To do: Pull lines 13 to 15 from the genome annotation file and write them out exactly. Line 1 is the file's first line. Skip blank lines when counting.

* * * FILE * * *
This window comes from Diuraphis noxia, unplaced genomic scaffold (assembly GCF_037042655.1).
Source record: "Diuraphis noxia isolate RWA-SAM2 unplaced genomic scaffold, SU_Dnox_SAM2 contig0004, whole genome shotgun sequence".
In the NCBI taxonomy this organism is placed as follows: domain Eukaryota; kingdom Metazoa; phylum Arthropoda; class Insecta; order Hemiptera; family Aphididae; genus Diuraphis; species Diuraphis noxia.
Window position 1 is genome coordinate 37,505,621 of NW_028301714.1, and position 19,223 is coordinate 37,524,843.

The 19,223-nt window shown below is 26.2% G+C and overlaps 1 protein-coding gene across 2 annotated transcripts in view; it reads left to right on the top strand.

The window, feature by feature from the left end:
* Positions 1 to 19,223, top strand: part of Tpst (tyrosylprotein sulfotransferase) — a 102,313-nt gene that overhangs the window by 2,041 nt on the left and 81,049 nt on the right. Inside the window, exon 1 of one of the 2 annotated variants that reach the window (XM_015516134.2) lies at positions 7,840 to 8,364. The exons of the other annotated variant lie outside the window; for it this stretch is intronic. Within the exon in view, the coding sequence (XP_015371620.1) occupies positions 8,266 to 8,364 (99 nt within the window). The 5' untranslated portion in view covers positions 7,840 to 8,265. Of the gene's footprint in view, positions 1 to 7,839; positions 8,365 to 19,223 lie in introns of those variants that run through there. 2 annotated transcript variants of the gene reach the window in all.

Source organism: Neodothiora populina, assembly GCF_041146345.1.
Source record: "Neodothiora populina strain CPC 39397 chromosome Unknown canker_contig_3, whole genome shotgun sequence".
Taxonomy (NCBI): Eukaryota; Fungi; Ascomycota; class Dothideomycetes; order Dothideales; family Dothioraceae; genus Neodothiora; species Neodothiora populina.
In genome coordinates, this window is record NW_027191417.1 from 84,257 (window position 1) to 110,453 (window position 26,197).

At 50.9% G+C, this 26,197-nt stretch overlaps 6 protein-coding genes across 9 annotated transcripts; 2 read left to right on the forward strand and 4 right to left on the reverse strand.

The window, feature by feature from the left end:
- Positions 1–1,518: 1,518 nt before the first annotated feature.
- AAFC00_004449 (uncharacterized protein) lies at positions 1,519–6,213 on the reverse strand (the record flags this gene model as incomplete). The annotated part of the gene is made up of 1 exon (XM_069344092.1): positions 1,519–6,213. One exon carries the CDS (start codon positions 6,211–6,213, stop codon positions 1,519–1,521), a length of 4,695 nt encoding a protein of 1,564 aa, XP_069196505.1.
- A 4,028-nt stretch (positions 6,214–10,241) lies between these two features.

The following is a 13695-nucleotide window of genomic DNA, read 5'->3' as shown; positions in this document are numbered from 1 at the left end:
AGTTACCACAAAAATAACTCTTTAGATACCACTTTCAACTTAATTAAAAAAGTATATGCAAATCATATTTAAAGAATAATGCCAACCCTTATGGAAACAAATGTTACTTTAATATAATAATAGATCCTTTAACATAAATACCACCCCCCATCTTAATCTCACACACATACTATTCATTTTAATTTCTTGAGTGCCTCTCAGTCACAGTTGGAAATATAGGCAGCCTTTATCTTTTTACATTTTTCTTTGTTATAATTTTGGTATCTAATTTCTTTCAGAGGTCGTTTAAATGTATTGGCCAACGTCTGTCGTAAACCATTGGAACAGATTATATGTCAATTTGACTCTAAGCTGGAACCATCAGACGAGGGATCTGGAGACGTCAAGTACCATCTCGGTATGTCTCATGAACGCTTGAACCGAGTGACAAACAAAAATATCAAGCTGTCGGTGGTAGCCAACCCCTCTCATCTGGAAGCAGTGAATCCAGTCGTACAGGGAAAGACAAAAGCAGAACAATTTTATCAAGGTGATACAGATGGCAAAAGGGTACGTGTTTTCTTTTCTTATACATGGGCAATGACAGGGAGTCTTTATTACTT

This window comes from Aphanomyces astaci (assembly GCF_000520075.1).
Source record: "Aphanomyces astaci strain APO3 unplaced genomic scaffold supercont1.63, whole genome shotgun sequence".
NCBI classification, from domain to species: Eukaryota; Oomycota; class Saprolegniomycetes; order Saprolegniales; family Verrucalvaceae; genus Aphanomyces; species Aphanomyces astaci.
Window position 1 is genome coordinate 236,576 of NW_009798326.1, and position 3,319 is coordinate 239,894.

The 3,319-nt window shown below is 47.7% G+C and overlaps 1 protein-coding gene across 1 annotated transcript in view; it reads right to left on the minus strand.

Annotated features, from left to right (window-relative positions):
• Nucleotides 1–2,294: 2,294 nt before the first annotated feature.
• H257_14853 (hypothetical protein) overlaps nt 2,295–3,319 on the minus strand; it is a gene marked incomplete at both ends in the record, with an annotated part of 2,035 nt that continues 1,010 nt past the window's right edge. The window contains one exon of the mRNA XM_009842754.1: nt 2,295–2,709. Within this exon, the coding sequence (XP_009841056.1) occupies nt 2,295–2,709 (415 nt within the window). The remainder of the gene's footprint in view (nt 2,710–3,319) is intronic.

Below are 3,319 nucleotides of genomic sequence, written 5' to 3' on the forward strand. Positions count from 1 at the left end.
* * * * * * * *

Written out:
The window, feature by feature from the left end:
- Positions 1–1,518: 1,518 nt before the first annotated feature.
- AAFC00_004449 (uncharacterized protein) lies at positions 1,519–6,213 on the reverse strand (the record flags this gene model as incomplete). The annotated part of the gene is made up of 1 exon (XM_069344092.1): positions 1,519–6,213. One exon carries the CDS (start codon positions 6,211–6,213, stop codon positions 1,519–1,521), a length of 4,695 nt encoding a protein of 1,564 aa, XP_069196505.1.